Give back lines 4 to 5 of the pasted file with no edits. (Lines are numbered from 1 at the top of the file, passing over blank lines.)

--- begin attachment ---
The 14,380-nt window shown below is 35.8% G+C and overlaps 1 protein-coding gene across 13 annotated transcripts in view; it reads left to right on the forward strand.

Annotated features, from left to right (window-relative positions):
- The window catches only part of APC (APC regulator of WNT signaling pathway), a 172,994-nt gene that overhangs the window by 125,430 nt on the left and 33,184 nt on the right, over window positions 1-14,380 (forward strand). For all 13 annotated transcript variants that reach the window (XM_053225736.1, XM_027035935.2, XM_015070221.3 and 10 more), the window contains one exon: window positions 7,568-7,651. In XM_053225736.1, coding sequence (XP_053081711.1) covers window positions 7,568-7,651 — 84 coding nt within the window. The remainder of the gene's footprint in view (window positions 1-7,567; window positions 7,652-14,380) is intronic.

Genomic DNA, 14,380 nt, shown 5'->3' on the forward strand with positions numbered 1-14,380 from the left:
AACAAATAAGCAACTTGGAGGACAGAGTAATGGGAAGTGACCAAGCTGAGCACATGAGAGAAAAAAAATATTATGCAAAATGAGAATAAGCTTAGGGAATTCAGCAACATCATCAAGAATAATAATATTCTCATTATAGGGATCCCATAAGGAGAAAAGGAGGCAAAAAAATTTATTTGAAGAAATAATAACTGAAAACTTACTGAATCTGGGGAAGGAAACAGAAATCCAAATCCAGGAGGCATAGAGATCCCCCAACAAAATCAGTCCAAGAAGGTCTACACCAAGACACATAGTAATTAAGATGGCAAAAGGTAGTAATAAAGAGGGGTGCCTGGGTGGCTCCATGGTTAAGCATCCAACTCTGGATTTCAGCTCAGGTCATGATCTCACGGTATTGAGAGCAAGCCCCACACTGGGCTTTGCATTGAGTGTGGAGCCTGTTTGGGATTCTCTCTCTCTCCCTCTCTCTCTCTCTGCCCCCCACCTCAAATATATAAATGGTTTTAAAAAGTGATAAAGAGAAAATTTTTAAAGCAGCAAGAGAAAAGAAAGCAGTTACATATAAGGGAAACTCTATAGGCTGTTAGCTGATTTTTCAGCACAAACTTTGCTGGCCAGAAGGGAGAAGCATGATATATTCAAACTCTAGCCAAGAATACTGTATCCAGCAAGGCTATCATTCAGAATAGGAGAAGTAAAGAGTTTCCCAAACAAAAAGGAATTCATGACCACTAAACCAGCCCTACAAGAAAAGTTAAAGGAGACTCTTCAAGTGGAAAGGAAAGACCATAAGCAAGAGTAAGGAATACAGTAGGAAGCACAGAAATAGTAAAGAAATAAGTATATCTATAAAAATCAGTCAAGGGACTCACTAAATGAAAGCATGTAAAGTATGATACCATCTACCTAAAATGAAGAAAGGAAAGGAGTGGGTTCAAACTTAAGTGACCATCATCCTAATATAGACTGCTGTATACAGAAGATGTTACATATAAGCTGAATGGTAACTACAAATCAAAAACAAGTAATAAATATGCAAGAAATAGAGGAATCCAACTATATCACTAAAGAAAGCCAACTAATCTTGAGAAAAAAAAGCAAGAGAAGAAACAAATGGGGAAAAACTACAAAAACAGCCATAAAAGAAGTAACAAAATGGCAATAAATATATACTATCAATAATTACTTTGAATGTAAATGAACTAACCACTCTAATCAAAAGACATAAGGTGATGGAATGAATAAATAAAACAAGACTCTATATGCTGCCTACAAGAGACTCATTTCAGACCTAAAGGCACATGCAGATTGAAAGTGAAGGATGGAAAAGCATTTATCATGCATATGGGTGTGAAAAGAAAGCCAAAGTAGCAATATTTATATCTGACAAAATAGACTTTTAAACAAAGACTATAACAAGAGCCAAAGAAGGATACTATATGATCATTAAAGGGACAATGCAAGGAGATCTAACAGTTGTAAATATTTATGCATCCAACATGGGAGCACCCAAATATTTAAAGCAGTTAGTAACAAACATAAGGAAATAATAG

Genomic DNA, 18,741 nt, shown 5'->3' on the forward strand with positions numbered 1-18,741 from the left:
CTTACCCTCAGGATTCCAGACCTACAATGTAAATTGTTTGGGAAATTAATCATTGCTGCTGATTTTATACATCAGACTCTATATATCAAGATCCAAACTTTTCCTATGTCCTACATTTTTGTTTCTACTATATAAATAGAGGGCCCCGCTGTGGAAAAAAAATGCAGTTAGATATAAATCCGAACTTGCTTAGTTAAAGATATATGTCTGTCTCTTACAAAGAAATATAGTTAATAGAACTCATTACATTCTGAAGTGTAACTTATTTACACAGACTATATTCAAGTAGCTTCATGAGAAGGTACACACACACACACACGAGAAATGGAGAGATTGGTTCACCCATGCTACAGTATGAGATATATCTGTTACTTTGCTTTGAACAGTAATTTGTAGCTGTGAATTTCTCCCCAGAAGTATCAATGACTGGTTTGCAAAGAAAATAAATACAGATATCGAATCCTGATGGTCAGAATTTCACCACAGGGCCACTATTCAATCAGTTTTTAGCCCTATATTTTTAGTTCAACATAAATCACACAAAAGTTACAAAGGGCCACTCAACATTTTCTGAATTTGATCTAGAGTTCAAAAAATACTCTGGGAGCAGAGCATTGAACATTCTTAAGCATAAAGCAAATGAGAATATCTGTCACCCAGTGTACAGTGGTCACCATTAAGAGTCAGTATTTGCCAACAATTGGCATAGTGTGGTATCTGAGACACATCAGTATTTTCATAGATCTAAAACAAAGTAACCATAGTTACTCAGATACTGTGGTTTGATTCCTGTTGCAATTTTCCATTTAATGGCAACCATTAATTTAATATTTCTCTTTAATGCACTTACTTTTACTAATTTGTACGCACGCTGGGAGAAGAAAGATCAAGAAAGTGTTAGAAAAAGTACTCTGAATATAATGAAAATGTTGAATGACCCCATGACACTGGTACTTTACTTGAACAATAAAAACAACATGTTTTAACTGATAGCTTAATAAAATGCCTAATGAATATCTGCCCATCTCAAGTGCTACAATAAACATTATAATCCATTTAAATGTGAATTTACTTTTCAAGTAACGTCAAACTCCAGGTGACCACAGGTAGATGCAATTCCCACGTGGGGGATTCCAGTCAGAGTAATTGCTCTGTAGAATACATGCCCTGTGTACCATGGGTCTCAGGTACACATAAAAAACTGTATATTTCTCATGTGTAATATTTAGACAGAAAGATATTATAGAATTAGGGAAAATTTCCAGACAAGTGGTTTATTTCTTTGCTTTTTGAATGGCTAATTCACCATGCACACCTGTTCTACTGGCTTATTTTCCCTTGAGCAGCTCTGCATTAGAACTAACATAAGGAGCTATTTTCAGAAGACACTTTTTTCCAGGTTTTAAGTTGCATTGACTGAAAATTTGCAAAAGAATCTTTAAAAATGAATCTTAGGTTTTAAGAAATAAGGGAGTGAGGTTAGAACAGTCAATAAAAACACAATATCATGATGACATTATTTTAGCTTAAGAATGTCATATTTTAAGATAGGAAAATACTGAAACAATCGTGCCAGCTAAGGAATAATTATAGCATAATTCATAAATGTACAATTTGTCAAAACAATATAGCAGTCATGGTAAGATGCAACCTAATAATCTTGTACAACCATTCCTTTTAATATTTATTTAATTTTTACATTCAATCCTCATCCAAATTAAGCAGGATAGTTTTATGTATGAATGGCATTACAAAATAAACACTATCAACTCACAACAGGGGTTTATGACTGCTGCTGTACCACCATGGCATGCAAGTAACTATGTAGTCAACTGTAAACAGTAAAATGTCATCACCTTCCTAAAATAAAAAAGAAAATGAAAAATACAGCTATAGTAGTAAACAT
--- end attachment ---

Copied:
Genomic DNA, 14,380 nt, shown 5'->3' on the forward strand with positions numbered 1-14,380 from the left:
AACAAATAAGCAACTTGGAGGACAGAGTAATGGGAAGTGACCAAGCTGAGCACATGAGAGAAAAAAAATATTATGCAAAATGAGAATAAGCTTAGGGAATTCAGCAACATCATCAAGAATAATAATATTCTCATTATAGGGATCCCATAAGGAGAAAAGGAGGCAAAAAAATTTATTTGAAGAAATAATAACTGAAAACTTACTGAATCTGGGGAAGGAAACAGAAATCCAAATCCAGGAGGCATAGAGATCCCCCAACAAAATCAGTCCAAGAAGGTCTACACCAAGACACATAGTAATTAAGATGGCAAAAGGTAGTAATAAAGAGGGGTGCCTGGGTGGCTCCATGGTTAAGCATCCAACTCTGGATTTCAGCTCAGGTCATGATCTCACGGTATTGAGAGCAAGCCCCACACTGGGCTTTGCATTGAGTGTGGAGCCTGTTTGGGATTCTCTCTCTCTCCCTCTCTCTCTCTCTGCCCCCCACCTCAAATATATAAATGGTTTTAAAAAGTGATAAAGAGAAAATTTTTAAAGCAGCAAGAGAAAAGAAAGCAGTTACATATAAGGGAAACTCTATAGGCTGTTAGCTGATTTTTCAGCACAAACTTTGCTGGCCAGAAGGGAGAAGCATGATATATTCAAACTCTAGCCAAGAATACTGTATCCAGCAAGGCTATCATTCAGAATAGGAGAAGTAAAGAGTTTCCCAAACAAAAAGGAATTCATGACCACTAAACCAGCCCTACAAGAAAAGTTAAAGGAGACTCTTCAAGTGGAAAGGAAAGACCATAAGCAAGAGTAAGGAATACAGTAGGAAGCACAGAAATAGTAAAGAAATAAGTATATCTATAAAAATCAGTCAAGGGACTCACTAAATGAAAGCATGTAAAGTATGATACCATCTACCTAAAATGAAGAAAGGAAAGGAGTGGGTTCAAACTTAAGTGACCATCATCCTAATATAGACTGCTGTATACAGAAGATGTTACATATAAGCTGAATGGTAACTACAAATCAAAAACAAGTAATAAATATGCAAGAAATAGAGGAATCCAACTATATCACTAAAGAAAGCCAACTAATCTTGAGAAAAAAAAGCAAGAGAAGAAACAAATGGGGAAAAACTACAAAAACAGCCATAAAAGAAGTAACAAAATGGCAATAAATATATACTATCAATAATTACTTTGAATGTAAATGAACTAACCACTCTAATCAAAAGACATAAGGTGATGGAATGAATAAATAAAACAAGACTCTATATGCTGCCTACAAGAGACTCATTTCAGACCTAAAGGCACATGCAGATTGAAAGTGAAGGATGGAAAAGCATTTATCATGCATATGGGTGTGAAAAGAAAGCCAAAGTAGCAATATTTATATCTGACAAAATAGACTTTTAAACAAAGACTATAACAAGAGCCAAAGAAGGATACTATATGATCATTAAAGGGACAATGCAAGGAGATCTAACAGTTGTAAATATTTATGCATCCAACATGGGAGCACCCAAATATTTAAAGCAGTTAGTAACAAACATAAGGAAATAATAG